Qatar failed to inform allies despite knowledge of attack in Gulf - report

Qatar had prior knowledge of May 12 attack on four ships, including oil tankers, in the Gulf just outside the Strait of Hormuz, a major oil shipping route, and did not warn its western allies, Fox News said on Saturday, citing an intelligence report.

After the attack, Riyadh identified two of the ships as Saudi, and a Norwegian company said it owned another. The fourth ship was a storage tanker flagged in Sharjah, one of the United Arab Emirates (UAE)’s seven emirates.

U.S. officials, notably former U.S. National Security Adviser Jon Bolton, pin the blame on Iran's Islamic Revolutionary Guard Corps (IRGC), a charge Tehran denies.

"Credible intelligence reports indicate that the IRGC-Quds Forces Naval unit is responsible for the Fujairah Port attacks, and the elements of civilian government of Iran, as well as the State of Qatar, were aware of the IRGC’s activities,” Fox News quoted the western intelligence report as saying.

Officials from Britain and France, that have a considerable military presence in the UEA, said they would demand answers to the report from their governments, according to Fox News.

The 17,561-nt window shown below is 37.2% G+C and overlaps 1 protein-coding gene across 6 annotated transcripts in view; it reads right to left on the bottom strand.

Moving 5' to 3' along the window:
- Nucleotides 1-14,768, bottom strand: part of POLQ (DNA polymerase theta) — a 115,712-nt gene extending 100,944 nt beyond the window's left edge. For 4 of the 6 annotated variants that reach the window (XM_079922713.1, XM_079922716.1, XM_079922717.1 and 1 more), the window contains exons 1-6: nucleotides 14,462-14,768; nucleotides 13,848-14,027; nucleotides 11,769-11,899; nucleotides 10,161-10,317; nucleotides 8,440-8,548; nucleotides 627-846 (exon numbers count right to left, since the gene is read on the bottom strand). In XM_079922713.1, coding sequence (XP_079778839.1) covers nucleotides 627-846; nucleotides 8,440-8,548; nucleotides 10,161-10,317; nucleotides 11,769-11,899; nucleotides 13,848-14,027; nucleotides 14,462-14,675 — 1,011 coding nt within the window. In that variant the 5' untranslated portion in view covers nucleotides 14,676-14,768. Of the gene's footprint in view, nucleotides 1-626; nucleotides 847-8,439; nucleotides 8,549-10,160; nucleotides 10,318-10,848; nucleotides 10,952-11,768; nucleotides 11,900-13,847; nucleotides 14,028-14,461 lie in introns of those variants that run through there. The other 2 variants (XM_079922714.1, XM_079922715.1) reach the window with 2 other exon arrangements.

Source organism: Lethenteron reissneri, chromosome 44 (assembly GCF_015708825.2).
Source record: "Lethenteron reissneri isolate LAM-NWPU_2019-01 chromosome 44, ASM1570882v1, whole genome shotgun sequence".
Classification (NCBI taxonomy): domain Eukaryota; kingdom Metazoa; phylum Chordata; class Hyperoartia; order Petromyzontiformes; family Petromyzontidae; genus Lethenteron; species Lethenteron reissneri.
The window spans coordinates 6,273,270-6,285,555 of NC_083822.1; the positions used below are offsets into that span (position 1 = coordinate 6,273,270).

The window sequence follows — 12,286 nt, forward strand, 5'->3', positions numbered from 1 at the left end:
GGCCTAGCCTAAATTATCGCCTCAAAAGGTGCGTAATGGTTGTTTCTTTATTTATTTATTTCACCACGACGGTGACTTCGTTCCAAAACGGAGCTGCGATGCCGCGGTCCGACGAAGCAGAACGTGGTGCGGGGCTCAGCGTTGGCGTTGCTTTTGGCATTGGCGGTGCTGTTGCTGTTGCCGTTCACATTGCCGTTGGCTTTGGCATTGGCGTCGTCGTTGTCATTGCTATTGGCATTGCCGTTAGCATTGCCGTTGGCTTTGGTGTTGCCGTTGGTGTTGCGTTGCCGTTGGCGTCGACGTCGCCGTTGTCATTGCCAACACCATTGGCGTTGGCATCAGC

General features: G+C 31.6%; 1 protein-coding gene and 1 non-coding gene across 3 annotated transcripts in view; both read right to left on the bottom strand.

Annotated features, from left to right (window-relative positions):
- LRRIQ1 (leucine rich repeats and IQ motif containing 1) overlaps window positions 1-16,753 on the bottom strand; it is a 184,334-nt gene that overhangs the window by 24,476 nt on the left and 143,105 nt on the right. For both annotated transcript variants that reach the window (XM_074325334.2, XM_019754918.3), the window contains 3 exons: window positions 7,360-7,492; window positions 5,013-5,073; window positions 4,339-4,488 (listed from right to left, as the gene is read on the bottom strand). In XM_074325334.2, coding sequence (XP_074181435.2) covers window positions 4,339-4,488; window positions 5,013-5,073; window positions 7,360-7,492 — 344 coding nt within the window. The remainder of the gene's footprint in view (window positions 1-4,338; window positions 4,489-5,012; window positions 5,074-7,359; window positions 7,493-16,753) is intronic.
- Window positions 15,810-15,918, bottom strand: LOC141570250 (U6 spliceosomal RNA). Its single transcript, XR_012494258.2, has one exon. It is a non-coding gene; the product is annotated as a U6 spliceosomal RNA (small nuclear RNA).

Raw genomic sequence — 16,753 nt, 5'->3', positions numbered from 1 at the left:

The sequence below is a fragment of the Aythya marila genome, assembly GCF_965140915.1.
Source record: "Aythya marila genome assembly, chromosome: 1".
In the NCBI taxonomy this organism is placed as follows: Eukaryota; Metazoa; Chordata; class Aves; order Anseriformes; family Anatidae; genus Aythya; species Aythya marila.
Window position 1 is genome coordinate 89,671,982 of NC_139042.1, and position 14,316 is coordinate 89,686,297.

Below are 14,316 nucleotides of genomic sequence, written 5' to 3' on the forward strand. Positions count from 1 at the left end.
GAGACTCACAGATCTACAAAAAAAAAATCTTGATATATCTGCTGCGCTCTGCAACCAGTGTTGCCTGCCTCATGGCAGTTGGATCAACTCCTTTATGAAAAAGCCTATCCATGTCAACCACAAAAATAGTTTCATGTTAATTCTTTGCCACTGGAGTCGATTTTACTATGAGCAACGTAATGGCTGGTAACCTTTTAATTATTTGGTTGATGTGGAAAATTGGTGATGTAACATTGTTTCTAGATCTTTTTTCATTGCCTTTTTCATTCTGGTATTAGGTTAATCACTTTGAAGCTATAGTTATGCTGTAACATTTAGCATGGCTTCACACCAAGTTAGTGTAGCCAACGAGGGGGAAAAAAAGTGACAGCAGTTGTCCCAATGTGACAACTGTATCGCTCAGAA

“I intend to raise questions with colleagues in other countries with strong connections in the Middle East such as Britain and with our government,” said Nathalie Goulet, a member of the French senate and a major figure in European counterterrorism.

Meanwhile, Ian Paisley Jr., a British lawmaker said he would ask his government to immediately investigate claims made in the report.

“If proven correct, this poses serious questions for our alliances in this region. The Islamic threat must be taken seriously and I await the government’s response,” he said.

After the outbreak of the Gulf crisis in June 2017, when Saudi Arabia, the United Arab Emirates, Bahrain and Egypt accused Qatar of supporting terrorism, cut off diplomatic ties and began a blockade of the country, Qatar is Turkey’s only real ally left in the Middle East when Ankara backed Doha in the diplomatic row.

Turkey’s diplomatic and military came to the aid of Qatar at the times of the Gulf crisis, and when Turkey faced U.S. sanctions over its imprisonment of U.S. pastor Andrew Brunson in 2018, Qatar’s $15 billion investment pledge helped keep the lira afloat. 

And both countries are known for their support for the Muslim Brotherhood, as both support the organisation in Egypt, Hamas in Gaza and Brotherhood-linked groups in Syria and Libya.